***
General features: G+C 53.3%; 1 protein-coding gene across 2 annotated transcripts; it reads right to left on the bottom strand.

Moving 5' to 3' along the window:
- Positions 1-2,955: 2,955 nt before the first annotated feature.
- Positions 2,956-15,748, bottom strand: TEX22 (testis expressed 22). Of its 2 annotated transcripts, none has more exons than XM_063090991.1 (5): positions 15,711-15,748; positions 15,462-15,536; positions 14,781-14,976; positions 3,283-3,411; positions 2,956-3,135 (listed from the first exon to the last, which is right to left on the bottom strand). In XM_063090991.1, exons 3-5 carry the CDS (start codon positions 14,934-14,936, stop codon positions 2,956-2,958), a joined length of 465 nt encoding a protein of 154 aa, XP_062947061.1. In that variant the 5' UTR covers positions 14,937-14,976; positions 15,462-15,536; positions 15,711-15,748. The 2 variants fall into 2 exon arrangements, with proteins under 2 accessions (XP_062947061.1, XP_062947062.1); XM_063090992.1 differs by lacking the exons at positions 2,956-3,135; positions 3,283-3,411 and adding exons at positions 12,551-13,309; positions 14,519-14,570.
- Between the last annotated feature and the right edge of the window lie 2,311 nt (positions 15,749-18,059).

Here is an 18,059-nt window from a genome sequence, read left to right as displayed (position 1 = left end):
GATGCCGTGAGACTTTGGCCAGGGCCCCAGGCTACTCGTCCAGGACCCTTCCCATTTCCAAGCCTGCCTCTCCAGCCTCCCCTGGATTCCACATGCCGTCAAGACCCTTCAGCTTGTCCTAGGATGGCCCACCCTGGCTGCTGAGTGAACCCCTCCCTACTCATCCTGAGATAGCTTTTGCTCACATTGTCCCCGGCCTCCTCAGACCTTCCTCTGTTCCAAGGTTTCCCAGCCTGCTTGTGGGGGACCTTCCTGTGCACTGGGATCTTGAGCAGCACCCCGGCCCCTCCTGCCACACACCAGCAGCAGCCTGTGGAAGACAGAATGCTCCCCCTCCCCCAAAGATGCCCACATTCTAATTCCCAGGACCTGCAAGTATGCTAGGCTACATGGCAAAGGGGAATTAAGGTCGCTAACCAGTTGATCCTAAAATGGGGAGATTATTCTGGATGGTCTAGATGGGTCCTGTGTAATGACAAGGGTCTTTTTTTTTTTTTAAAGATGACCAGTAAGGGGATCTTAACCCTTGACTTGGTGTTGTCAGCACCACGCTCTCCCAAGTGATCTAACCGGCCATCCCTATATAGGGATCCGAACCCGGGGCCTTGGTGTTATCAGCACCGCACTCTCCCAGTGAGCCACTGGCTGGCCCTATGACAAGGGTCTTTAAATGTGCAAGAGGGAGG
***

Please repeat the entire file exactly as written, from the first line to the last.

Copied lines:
General features: G+C 53.3%; 1 protein-coding gene across 2 annotated transcripts; it reads right to left on the bottom strand.

Moving 5' to 3' along the window:
- Positions 1-2,955: 2,955 nt before the first annotated feature.
- Positions 2,956-15,748, bottom strand: TEX22 (testis expressed 22). Of its 2 annotated transcripts, none has more exons than XM_063090991.1 (5): positions 15,711-15,748; positions 15,462-15,536; positions 14,781-14,976; positions 3,283-3,411; positions 2,956-3,135 (listed from the first exon to the last, which is right to left on the bottom strand). In XM_063090991.1, exons 3-5 carry the CDS (start codon positions 14,934-14,936, stop codon positions 2,956-2,958), a joined length of 465 nt encoding a protein of 154 aa, XP_062947061.1. In that variant the 5' UTR covers positions 14,937-14,976; positions 15,462-15,536; positions 15,711-15,748. The 2 variants fall into 2 exon arrangements, with proteins under 2 accessions (XP_062947061.1, XP_062947062.1); XM_063090992.1 differs by lacking the exons at positions 2,956-3,135; positions 3,283-3,411 and adding exons at positions 12,551-13,309; positions 14,519-14,570.
- Between the last annotated feature and the right edge of the window lie 2,311 nt (positions 15,749-18,059).

Here is an 18,059-nt window from a genome sequence, read left to right as displayed (position 1 = left end):
GATGCCGTGAGACTTTGGCCAGGGCCCCAGGCTACTCGTCCAGGACCCTTCCCATTTCCAAGCCTGCCTCTCCAGCCTCCCCTGGATTCCACATGCCGTCAAGACCCTTCAGCTTGTCCTAGGATGGCCCACCCTGGCTGCTGAGTGAACCCCTCCCTACTCATCCTGAGATAGCTTTTGCTCACATTGTCCCCGGCCTCCTCAGACCTTCCTCTGTTCCAAGGTTTCCCAGCCTGCTTGTGGGGGACCTTCCTGTGCACTGGGATCTTGAGCAGCACCCCGGCCCCTCCTGCCACACACCAGCAGCAGCCTGTGGAAGACAGAATGCTCCCCCTCCCCCAAAGATGCCCACATTCTAATTCCCAGGACCTGCAAGTATGCTAGGCTACATGGCAAAGGGGAATTAAGGTCGCTAACCAGTTGATCCTAAAATGGGGAGATTATTCTGGATGGTCTAGATGGGTCCTGTGTAATGACAAGGGTCTTTTTTTTTTTTTAAAGATGACCAGTAAGGGGATCTTAACCCTTGACTTGGTGTTGTCAGCACCACGCTCTCCCAAGTGATCTAACCGGCCATCCCTATATAGGGATCCGAACCCGGGGCCTTGGTGTTATCAGCACCGCACTCTCCCAGTGAGCCACTGGCTGGCCCTATGACAAGGGTCTTTAAATGTGCAAGAGGGAGG